Good news: Your seemingly futile college traditions may be more valuable than you think.
Debbie Sterling, the founder and CEO of girls construction toy company GoldieBlox (No. 59 on the BI 100: The Creators), told Business Insider in a recent interview that the inspiration for her company came from a tradition she shared with college friends called an “idea brunch.”
“We’d get together once every few months and make breakfast and each person would get up in front of the group and share an idea — an art project, a company, or an app,” Sterling said.
At one particular idea brunch in 2011, a friend of Sterling’s, who studied mechanical engineering with her at Stanford, expressed her frustrations about the lack of women in STEM. The friend said she’d played with her brothers’ hand-me-down construction toys as a child and now realised the toys led to her interest in engineering. She wondered aloud if the absence of engineering toys for young girls was responsible for the gender gap in STEM (today, just 14% of engineers worldwide are female). The idea was obvious, yet potentially groundbreaking, Sterling recalled.
Sterling spent the next nine months studying the toy industry and children’s media, meeting with neuroscientists and preschool teachers, and observing kids play.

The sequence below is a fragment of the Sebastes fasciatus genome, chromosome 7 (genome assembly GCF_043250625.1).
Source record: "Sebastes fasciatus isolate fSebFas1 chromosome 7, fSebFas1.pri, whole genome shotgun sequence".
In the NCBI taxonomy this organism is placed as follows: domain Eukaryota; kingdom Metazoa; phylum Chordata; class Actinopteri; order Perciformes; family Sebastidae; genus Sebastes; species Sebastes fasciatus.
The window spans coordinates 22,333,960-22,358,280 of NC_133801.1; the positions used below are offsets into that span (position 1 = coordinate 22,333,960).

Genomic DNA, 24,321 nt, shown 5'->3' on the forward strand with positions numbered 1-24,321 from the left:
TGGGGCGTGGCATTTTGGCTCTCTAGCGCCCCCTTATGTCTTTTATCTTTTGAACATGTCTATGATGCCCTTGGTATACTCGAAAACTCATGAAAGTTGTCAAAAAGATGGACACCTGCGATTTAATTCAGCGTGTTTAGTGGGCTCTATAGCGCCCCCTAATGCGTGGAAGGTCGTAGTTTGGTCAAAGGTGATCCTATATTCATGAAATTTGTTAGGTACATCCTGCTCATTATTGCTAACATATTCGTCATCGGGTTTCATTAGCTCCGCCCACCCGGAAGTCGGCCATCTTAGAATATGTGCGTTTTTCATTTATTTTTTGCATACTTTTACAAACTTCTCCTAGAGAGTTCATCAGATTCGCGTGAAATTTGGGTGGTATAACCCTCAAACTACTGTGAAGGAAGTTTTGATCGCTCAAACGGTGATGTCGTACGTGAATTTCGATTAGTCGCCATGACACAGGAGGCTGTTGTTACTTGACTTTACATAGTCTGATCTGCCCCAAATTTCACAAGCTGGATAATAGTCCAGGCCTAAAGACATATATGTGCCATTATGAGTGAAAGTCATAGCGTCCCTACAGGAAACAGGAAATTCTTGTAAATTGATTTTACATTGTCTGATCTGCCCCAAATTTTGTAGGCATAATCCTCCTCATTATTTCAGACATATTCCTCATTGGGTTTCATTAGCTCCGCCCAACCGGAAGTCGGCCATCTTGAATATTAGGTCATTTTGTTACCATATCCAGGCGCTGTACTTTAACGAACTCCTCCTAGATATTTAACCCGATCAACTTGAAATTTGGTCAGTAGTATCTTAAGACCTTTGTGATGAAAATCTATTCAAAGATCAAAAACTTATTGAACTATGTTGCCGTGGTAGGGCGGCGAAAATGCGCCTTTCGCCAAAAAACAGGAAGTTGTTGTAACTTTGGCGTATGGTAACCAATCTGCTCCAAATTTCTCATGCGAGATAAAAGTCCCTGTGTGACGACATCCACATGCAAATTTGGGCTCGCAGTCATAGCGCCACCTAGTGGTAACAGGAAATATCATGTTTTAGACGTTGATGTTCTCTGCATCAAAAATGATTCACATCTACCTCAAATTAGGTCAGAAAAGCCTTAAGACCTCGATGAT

“I came up with an ‘aha’ that construction toys do really help develop spatial skills and are a good precursor for engineering, but they have been heavily marketed toward boys for over 100 years,” Sterling said. Tailoring construction toys for girls — rather than simply painting boys’ toys pink — would be the key to creating a lasting product, she determined.
In 2012, Sterling founded GoldieBlox with the vision of creating a “character franchise” similar to children’s pop culture icons like Dora the Explorer, spanning toys, cartoons, video games, merchandise, and apparel. But her character universe would enter uncharted territory on a quest to “disrupt the pink aisle” and encourage young girls to explore maths, engineering, and science.
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